The Little Railroad that Could
My neighbors and I have asked each other why the train travels at night, where it's going, what it carries, and, most peculiar of all, why bright green grass appears between the tracks every spring. And then, in January, came the announcement that the Ann Arbor Railroad had been purchased by Watco Railroad Holding Companies of Pittsburg, Kansas. Founded in 1983, Watco already owned twenty-nine "short line" railroads; now it has thirty. The Ann Arbor, its press release declared, was "a true short line success story."
That raised new questions. What does the sale mean for our little railroad? How did its most recent owners, who bought the line out of bankruptcy twenty-five years ago, manage not only to survive but prosper? Might the buyers be more receptive to the dream of a northbound commuter train, or a hoped-for "greenway" along its downtown tracks?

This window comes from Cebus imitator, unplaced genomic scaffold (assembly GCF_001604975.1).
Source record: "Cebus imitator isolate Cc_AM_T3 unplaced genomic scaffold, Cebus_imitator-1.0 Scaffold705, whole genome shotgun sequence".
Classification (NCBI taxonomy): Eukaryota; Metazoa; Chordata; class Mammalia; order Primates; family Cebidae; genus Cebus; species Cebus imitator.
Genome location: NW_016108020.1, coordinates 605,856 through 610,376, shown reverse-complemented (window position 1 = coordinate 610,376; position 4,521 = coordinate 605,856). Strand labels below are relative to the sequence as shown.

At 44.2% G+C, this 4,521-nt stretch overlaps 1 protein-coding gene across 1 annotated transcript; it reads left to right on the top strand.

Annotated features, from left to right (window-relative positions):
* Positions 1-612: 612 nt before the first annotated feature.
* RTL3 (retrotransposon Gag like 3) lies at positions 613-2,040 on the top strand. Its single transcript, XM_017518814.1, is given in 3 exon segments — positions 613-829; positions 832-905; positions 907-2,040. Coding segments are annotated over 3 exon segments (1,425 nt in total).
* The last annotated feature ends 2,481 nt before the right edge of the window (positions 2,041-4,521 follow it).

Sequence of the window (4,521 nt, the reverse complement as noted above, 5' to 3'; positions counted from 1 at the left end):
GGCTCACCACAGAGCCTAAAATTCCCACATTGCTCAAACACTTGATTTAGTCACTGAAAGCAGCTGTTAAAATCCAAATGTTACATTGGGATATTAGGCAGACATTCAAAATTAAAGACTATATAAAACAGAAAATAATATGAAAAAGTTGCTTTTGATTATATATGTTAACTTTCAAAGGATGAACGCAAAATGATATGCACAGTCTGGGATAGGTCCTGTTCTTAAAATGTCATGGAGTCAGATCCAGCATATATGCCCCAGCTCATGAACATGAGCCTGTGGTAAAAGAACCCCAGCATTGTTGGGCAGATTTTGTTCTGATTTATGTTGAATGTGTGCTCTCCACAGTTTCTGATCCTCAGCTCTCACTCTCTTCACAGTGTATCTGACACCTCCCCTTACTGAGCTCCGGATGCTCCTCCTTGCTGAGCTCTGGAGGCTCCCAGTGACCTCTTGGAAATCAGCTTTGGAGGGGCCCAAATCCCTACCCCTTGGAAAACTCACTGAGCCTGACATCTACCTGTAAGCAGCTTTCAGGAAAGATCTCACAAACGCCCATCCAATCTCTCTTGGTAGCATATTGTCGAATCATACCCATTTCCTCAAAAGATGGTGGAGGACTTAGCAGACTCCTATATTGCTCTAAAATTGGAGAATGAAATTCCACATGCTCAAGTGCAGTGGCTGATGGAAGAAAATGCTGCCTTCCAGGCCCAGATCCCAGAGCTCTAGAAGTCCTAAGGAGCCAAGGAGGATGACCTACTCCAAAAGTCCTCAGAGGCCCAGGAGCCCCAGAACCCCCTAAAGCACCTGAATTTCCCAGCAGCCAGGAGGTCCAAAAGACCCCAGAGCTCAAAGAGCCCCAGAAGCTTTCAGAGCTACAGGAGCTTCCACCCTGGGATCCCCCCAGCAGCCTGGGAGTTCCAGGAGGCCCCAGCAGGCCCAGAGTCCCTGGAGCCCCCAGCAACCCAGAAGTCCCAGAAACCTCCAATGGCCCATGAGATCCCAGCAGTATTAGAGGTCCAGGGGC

Don Maddock, who edits AART&HA's magazine, The Double A, crisply explained the change of fortunes. "The issue with the company's viability during the middle of the 20th century was the conundrum posed by its geography," he emailed. "To support the railroad's northern 120+ miles through sparsely populated country with insignificant local business, it needed through, line-haul traffic. To have such, the lake connection to Wisconsin was pivotal, and the ferries, with their inherent high operating costs and low efficiencies, could never be profitable."